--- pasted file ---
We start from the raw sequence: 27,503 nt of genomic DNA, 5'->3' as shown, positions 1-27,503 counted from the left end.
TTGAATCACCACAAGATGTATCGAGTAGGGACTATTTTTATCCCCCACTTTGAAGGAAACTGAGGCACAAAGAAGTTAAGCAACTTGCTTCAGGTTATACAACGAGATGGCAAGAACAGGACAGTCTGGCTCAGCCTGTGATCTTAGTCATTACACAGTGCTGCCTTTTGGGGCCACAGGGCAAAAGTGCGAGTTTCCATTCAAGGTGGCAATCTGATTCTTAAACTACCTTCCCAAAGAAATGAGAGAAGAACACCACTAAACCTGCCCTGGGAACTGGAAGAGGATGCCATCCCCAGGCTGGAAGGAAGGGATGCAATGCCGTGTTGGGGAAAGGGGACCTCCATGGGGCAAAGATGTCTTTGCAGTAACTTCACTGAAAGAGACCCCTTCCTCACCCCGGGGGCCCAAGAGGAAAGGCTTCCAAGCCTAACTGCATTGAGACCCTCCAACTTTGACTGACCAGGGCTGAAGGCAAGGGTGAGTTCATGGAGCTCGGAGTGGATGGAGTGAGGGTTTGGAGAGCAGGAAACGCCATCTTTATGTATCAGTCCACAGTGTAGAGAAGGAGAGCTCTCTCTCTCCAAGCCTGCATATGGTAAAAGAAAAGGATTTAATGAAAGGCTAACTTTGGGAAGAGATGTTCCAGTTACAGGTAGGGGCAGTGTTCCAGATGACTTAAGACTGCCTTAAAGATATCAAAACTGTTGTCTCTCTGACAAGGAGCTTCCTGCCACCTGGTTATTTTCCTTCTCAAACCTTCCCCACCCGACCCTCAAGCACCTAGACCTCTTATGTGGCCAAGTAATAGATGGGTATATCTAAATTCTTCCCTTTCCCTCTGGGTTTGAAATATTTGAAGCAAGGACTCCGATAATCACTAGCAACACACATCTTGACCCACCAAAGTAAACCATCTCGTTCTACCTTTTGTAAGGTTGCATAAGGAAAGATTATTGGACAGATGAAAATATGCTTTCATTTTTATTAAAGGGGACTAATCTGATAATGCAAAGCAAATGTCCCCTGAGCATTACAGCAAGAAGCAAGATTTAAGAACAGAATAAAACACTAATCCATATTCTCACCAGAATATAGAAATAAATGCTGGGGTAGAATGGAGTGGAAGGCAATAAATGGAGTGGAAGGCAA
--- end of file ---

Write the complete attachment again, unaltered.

We start from the raw sequence: 27,503 nt of genomic DNA, 5'->3' as shown, positions 1-27,503 counted from the left end.
TTGAATCACCACAAGATGTATCGAGTAGGGACTATTTTTATCCCCCACTTTGAAGGAAACTGAGGCACAAAGAAGTTAAGCAACTTGCTTCAGGTTATACAACGAGATGGCAAGAACAGGACAGTCTGGCTCAGCCTGTGATCTTAGTCATTACACAGTGCTGCCTTTTGGGGCCACAGGGCAAAAGTGCGAGTTTCCATTCAAGGTGGCAATCTGATTCTTAAACTACCTTCCCAAAGAAATGAGAGAAGAACACCACTAAACCTGCCCTGGGAACTGGAAGAGGATGCCATCCCCAGGCTGGAAGGAAGGGATGCAATGCCGTGTTGGGGAAAGGGGACCTCCATGGGGCAAAGATGTCTTTGCAGTAACTTCACTGAAAGAGACCCCTTCCTCACCCCGGGGGCCCAAGAGGAAAGGCTTCCAAGCCTAACTGCATTGAGACCCTCCAACTTTGACTGACCAGGGCTGAAGGCAAGGGTGAGTTCATGGAGCTCGGAGTGGATGGAGTGAGGGTTTGGAGAGCAGGAAACGCCATCTTTATGTATCAGTCCACAGTGTAGAGAAGGAGAGCTCTCTCTCTCCAAGCCTGCATATGGTAAAAGAAAAGGATTTAATGAAAGGCTAACTTTGGGAAGAGATGTTCCAGTTACAGGTAGGGGCAGTGTTCCAGATGACTTAAGACTGCCTTAAAGATATCAAAACTGTTGTCTCTCTGACAAGGAGCTTCCTGCCACCTGGTTATTTTCCTTCTCAAACCTTCCCCACCCGACCCTCAAGCACCTAGACCTCTTATGTGGCCAAGTAATAGATGGGTATATCTAAATTCTTCCCTTTCCCTCTGGGTTTGAAATATTTGAAGCAAGGACTCCGATAATCACTAGCAACACACATCTTGACCCACCAAAGTAAACCATCTCGTTCTACCTTTTGTAAGGTTGCATAAGGAAAGATTATTGGACAGATGAAAATATGCTTTCATTTTTATTAAAGGGGACTAATCTGATAATGCAAAGCAAATGTCCCCTGAGCATTACAGCAAGAAGCAAGATTTAAGAACAGAATAAAACACTAATCCATATTCTCACCAGAATATAGAAATAAATGCTGGGGTAGAATGGAGTGGAAGGCAATAAATGGAGTGGAAGGCAA